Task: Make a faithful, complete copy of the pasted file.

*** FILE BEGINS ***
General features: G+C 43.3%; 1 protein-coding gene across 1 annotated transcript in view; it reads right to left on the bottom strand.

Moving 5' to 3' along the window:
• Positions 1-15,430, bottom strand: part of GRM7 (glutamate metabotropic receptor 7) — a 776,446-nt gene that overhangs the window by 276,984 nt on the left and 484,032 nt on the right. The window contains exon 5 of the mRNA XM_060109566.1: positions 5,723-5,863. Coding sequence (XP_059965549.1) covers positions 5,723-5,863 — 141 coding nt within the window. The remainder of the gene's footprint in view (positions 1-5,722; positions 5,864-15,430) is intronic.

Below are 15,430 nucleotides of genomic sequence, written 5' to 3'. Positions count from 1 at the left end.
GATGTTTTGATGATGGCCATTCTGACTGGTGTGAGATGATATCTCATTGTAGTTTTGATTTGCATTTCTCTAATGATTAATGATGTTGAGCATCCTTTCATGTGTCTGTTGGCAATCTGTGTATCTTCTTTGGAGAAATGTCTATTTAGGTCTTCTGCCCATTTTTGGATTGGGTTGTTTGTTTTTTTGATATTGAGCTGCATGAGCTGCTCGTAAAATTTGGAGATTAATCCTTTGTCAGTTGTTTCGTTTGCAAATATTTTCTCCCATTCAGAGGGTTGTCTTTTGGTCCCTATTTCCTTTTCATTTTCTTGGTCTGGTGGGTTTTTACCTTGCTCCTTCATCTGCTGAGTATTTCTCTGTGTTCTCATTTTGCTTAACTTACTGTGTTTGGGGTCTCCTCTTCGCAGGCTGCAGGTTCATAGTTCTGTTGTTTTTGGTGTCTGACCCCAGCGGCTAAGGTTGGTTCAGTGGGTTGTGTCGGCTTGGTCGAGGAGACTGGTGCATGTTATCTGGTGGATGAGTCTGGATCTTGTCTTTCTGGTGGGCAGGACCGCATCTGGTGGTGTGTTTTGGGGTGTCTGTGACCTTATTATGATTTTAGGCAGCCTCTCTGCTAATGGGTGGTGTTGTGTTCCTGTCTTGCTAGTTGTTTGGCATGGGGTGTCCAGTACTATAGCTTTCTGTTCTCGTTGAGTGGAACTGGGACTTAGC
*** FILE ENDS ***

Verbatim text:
General features: G+C 43.3%; 1 protein-coding gene across 1 annotated transcript in view; it reads right to left on the bottom strand.

Moving 5' to 3' along the window:
• Positions 1-15,430, bottom strand: part of GRM7 (glutamate metabotropic receptor 7) — a 776,446-nt gene that overhangs the window by 276,984 nt on the left and 484,032 nt on the right. The window contains exon 5 of the mRNA XM_060109566.1: positions 5,723-5,863. Coding sequence (XP_059965549.1) covers positions 5,723-5,863 — 141 coding nt within the window. The remainder of the gene's footprint in view (positions 1-5,722; positions 5,864-15,430) is intronic.

Below are 15,430 nucleotides of genomic sequence, written 5' to 3'. Positions count from 1 at the left end.
GATGTTTTGATGATGGCCATTCTGACTGGTGTGAGATGATATCTCATTGTAGTTTTGATTTGCATTTCTCTAATGATTAATGATGTTGAGCATCCTTTCATGTGTCTGTTGGCAATCTGTGTATCTTCTTTGGAGAAATGTCTATTTAGGTCTTCTGCCCATTTTTGGATTGGGTTGTTTGTTTTTTTGATATTGAGCTGCATGAGCTGCTCGTAAAATTTGGAGATTAATCCTTTGTCAGTTGTTTCGTTTGCAAATATTTTCTCCCATTCAGAGGGTTGTCTTTTGGTCCCTATTTCCTTTTCATTTTCTTGGTCTGGTGGGTTTTTACCTTGCTCCTTCATCTGCTGAGTATTTCTCTGTGTTCTCATTTTGCTTAACTTACTGTGTTTGGGGTCTCCTCTTCGCAGGCTGCAGGTTCATAGTTCTGTTGTTTTTGGTGTCTGACCCCAGCGGCTAAGGTTGGTTCAGTGGGTTGTGTCGGCTTGGTCGAGGAGACTGGTGCATGTTATCTGGTGGATGAGTCTGGATCTTGTCTTTCTGGTGGGCAGGACCGCATCTGGTGGTGTGTTTTGGGGTGTCTGTGACCTTATTATGATTTTAGGCAGCCTCTCTGCTAATGGGTGGTGTTGTGTTCCTGTCTTGCTAGTTGTTTGGCATGGGGTGTCCAGTACTATAGCTTTCTGTTCTCGTTGAGTGGAACTGGGACTTAGC